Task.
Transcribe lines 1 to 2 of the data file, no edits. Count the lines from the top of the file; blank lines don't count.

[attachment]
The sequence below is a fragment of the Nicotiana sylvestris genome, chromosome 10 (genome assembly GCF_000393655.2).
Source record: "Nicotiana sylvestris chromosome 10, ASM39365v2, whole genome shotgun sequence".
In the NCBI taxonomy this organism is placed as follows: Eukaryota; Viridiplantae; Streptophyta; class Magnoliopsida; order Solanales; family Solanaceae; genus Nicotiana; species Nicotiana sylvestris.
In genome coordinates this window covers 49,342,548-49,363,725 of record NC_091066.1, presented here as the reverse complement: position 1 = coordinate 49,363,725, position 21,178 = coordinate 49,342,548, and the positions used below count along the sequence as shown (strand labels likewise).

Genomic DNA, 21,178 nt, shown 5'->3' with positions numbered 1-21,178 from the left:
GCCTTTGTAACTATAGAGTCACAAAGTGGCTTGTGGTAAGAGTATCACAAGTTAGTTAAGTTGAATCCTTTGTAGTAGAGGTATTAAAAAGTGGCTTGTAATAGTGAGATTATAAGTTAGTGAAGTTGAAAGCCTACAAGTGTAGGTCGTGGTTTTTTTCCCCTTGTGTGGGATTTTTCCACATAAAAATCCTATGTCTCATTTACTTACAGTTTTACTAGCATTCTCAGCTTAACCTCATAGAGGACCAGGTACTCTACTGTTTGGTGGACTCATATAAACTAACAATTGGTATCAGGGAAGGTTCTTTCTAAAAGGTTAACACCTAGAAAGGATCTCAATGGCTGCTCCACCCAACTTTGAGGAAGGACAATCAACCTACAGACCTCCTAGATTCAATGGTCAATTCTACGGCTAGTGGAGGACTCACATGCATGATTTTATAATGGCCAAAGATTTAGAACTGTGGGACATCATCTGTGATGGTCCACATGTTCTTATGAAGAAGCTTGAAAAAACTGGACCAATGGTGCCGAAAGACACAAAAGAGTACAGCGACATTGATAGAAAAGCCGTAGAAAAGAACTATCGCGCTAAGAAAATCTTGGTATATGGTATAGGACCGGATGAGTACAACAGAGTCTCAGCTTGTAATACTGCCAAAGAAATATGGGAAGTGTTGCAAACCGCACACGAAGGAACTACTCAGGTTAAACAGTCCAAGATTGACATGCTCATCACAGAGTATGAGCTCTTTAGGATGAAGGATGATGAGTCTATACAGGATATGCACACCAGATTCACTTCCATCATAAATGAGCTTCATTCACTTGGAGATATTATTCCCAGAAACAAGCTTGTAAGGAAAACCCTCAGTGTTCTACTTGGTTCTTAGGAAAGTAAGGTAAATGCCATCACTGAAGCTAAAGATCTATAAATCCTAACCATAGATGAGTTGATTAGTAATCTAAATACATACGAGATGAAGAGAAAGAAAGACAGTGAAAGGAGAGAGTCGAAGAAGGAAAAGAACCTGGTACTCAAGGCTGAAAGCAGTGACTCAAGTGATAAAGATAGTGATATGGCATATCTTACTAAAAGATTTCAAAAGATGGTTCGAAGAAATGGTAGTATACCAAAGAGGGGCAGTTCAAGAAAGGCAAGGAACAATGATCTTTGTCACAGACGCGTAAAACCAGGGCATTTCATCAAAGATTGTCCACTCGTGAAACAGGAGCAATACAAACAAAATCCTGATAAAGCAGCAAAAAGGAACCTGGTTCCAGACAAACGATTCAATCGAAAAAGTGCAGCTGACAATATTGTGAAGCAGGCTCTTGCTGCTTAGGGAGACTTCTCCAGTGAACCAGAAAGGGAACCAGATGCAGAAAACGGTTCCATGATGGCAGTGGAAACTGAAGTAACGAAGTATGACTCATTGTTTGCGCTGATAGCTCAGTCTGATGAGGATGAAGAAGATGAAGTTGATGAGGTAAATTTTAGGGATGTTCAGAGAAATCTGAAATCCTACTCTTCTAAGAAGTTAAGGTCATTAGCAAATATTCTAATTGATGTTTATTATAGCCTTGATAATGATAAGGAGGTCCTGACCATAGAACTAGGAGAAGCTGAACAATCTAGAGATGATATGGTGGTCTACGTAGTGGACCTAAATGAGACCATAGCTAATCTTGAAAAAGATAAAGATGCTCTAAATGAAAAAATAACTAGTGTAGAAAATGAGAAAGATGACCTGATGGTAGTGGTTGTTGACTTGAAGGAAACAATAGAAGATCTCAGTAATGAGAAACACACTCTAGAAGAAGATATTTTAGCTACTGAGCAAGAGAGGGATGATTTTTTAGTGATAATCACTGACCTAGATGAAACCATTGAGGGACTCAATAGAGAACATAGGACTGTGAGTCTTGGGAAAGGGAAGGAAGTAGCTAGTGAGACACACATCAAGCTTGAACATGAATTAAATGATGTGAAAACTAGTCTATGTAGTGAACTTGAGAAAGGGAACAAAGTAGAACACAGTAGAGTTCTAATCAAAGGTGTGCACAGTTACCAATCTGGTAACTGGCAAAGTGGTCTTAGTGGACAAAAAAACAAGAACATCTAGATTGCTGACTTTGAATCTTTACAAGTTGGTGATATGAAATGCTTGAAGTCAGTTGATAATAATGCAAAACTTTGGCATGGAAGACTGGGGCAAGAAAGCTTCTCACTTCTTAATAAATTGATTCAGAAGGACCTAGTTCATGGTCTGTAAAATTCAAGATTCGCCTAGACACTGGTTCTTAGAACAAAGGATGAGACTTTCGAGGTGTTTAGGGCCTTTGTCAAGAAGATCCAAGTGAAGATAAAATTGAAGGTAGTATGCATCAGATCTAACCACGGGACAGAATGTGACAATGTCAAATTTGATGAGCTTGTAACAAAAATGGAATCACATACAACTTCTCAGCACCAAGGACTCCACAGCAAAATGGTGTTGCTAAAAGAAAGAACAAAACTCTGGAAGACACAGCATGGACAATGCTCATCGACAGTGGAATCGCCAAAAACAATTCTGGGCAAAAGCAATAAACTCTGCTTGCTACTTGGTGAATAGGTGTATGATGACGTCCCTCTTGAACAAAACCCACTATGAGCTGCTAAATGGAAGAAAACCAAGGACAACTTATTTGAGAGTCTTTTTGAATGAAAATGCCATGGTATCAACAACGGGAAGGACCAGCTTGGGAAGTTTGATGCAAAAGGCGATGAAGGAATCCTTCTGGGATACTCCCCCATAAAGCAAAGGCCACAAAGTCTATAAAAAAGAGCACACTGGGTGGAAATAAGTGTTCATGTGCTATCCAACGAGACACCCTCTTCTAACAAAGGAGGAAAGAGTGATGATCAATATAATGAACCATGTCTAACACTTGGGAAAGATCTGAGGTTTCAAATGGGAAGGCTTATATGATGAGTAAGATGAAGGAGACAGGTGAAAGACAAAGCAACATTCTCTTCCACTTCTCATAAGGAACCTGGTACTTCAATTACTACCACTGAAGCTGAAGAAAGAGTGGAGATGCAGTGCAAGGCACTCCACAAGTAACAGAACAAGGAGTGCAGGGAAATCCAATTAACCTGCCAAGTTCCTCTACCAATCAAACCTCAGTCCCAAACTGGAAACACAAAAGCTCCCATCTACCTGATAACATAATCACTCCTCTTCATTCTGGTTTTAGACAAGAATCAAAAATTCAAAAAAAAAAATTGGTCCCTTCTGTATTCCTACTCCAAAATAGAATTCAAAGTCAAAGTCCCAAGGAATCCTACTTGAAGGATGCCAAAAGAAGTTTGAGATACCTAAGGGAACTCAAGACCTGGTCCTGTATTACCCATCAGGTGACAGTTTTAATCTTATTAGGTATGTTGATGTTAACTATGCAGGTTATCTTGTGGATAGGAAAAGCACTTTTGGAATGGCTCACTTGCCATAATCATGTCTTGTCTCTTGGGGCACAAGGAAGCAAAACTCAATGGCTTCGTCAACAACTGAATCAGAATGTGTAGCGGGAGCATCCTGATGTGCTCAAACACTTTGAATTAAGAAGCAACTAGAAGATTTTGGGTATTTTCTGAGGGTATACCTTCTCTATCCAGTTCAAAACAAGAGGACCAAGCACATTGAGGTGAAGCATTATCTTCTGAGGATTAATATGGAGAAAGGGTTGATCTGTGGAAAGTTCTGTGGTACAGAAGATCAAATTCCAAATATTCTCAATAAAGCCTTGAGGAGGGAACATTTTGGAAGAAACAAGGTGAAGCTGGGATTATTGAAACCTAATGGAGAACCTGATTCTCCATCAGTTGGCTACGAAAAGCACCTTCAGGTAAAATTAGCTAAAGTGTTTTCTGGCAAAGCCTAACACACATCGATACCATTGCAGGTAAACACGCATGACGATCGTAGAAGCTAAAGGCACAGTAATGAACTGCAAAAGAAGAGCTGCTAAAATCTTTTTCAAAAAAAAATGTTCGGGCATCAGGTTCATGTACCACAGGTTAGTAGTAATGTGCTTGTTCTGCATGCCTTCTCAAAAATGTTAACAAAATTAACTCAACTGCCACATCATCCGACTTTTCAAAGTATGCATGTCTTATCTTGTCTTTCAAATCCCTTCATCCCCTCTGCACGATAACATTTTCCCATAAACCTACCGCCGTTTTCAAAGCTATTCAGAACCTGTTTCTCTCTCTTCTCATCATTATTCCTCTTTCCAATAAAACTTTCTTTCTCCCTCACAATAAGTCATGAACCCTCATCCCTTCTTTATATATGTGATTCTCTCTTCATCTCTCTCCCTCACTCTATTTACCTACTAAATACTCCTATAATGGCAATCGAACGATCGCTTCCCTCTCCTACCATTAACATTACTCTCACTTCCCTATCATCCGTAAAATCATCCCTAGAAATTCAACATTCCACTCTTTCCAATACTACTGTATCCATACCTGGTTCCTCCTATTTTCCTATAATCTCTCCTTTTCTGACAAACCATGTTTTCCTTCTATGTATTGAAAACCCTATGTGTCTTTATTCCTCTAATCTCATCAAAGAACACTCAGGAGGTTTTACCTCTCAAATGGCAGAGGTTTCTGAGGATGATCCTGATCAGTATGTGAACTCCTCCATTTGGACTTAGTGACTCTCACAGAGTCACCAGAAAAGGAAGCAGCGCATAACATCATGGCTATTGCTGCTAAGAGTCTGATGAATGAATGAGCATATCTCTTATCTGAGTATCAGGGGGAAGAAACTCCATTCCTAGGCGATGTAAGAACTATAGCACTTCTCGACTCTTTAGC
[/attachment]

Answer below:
The sequence below is a fragment of the Nicotiana sylvestris genome, chromosome 10 (genome assembly GCF_000393655.2).
Source record: "Nicotiana sylvestris chromosome 10, ASM39365v2, whole genome shotgun sequence".